SolArt Competition Supports Professional Training in Interdisciplinary Solar Design

Achievement date: 

Students with the National Science Foundation (NSF)-sponsored Quantum Energy and Sustainable Solar Technologies (QESST) Engineering Research Center (ERC) designed and organized a competition to train future professionals in interdisciplinary solar design. The 2020 SolArt competition, hosted by the student-led group Green Engagement Specialists (G.E.S.), inspired student teams to design beautiful, useful, solar-powered spaces and places for people to live and work outdoors at Arizona State University (ASU).


Creating innovative solar technologies requires learning to work in teams of interdisciplinary specialists in design, engineering, sustainability, and societal impacts. All SolArt participants were mentored by local design, architecture, construction, engineering, and cultural professionals to maximize cross-functional and intergenerational insights while promoting shared, experiential learning.

The 2020 SolArt competition also helped students explore the social value of energy. QESST Students argue that social values are often subtly embedded throughout energy infrastructures, but that these choices can be seen more readily in arrangements that produce renewable energy – particularly those that provide services or bring people together outdoors. Organized events associated with the competition actively demonstrated the production and flow of energy while supporting teams in intentionally creating more sustainable social spaces for the campus community.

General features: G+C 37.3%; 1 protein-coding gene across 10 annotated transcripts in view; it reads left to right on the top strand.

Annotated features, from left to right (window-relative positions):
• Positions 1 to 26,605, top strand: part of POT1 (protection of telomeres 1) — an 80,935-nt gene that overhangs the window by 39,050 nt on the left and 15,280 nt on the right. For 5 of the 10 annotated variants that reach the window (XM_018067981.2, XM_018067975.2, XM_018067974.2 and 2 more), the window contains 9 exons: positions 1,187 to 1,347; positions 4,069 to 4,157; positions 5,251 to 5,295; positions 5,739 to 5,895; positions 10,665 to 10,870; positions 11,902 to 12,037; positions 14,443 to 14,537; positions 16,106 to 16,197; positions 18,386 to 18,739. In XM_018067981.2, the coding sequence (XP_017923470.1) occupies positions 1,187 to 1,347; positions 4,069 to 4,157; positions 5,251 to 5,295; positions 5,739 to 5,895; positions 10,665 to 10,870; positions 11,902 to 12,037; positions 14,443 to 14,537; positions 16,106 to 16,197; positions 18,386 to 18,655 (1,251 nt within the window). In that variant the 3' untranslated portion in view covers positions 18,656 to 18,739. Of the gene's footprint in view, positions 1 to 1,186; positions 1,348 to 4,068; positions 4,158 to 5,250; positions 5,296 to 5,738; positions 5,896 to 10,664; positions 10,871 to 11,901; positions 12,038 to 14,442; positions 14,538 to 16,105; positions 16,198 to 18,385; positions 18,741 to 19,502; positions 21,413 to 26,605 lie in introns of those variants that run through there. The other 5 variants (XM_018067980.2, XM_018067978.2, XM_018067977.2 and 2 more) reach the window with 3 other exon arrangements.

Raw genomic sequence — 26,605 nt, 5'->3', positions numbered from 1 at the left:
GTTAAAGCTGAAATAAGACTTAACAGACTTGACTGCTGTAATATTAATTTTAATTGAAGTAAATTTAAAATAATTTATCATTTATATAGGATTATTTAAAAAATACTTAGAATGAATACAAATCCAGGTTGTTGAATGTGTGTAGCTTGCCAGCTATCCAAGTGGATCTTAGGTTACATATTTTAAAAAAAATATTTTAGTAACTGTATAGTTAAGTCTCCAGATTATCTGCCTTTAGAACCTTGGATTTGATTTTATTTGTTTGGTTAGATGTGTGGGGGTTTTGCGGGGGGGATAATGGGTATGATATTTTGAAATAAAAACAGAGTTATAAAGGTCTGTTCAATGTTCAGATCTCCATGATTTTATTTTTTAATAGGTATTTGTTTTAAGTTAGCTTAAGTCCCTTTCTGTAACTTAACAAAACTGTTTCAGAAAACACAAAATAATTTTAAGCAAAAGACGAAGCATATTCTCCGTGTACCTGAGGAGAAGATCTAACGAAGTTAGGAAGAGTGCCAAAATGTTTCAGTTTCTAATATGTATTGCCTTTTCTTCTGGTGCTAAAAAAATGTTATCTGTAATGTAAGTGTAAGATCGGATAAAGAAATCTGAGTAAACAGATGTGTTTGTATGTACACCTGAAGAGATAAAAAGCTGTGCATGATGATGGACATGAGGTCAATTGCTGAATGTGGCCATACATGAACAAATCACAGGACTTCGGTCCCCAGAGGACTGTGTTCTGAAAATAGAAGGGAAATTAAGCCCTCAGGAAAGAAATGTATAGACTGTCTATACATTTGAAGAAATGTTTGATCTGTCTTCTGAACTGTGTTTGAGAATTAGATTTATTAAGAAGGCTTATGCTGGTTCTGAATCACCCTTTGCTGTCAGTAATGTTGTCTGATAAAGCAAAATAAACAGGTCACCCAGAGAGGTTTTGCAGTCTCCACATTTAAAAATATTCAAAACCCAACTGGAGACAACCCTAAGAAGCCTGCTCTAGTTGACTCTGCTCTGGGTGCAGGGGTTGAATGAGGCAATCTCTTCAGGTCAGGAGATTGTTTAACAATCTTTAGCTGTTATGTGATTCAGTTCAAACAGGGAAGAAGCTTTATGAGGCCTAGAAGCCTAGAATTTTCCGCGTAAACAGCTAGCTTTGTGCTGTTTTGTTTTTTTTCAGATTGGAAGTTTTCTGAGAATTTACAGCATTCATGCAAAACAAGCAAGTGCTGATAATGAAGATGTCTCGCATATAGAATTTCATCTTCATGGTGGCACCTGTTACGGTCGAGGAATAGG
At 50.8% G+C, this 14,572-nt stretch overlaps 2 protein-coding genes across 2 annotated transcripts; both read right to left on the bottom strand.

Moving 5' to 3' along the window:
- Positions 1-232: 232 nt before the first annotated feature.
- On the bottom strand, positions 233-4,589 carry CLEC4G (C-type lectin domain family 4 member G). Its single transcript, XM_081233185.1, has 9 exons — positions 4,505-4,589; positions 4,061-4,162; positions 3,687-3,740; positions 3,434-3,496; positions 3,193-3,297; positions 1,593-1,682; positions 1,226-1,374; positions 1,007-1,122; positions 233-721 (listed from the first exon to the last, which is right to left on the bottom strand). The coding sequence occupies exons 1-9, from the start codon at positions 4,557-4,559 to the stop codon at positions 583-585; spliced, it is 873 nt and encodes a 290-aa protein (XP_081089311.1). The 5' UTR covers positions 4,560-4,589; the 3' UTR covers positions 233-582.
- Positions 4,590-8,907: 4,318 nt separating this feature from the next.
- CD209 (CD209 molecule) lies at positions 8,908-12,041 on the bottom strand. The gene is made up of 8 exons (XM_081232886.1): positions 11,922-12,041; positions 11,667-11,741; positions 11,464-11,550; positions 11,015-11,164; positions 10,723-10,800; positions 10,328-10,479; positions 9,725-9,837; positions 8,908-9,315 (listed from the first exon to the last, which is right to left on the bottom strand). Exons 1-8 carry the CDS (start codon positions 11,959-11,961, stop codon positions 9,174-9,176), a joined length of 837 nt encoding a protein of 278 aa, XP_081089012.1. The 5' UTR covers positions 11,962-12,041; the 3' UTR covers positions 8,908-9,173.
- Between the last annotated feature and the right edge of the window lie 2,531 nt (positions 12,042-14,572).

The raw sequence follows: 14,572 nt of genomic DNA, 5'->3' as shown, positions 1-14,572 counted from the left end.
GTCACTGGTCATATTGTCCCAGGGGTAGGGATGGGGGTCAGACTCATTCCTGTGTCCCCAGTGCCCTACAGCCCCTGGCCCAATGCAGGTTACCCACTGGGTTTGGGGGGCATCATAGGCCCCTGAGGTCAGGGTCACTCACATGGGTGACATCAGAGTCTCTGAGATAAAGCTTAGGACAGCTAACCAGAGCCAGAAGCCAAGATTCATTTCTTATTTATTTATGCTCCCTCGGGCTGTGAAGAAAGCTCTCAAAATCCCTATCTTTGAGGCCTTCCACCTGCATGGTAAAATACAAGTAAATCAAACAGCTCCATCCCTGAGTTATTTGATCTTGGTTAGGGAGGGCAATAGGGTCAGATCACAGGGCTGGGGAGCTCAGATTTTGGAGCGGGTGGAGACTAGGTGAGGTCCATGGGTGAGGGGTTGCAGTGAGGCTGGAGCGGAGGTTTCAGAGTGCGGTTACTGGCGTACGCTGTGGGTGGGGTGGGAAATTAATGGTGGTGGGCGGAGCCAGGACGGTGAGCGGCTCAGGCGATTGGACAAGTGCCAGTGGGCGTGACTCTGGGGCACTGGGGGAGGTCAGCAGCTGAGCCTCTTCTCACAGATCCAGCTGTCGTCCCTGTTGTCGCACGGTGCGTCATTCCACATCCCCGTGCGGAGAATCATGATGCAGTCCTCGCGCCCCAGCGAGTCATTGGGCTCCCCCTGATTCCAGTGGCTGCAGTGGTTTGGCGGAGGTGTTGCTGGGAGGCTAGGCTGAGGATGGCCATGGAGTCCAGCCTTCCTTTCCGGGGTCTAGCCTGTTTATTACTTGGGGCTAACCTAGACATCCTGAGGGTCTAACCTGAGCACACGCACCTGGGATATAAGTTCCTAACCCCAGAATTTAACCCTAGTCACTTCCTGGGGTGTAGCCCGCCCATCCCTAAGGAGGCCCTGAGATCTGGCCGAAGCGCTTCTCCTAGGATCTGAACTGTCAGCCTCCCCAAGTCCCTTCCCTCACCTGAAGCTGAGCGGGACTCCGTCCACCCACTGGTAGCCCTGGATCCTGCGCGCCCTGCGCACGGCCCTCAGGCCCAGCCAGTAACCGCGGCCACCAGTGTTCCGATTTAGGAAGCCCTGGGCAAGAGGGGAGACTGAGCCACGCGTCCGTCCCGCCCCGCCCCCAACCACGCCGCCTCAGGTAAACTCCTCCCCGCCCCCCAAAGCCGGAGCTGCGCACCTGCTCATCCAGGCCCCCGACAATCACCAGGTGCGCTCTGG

QESST students Sarah Desmond, Brock Williams, and Dempsey Wilken designed and organized the competition with the help of mentors in the local professional community. A survey on outdoor campus amenities was completed to query ASU students about their needs and impressions of campus spaces and then students were recruited to participate in the design competition. The students were invited to design a structure to be built on a site at the ASU Tempe campus that utilizes a sustainable solar energy source, brings social value to the community, and makes people want to spend time outdoors. The designs needed to include: a solar energy source, a shaded area that encourages people to interact, and a demonstration of the social value created.

Four student teams competed, generating four unique designs: a solar picnic table, tree-inspired solar shade structure, outdoor sustainability classroom, and solar kaleidoscope patio. Team renderings are viewable on the GES website. Mentored workshops included a Strategic Planning Session for teams, a Branding Position and Analysis session, and a general Solar Workshop that informed students about how to implement solar energy into their projects.

Desmond and Williams are working with the winning team to bring its design to the building phase. Additional details are available on the competition website at: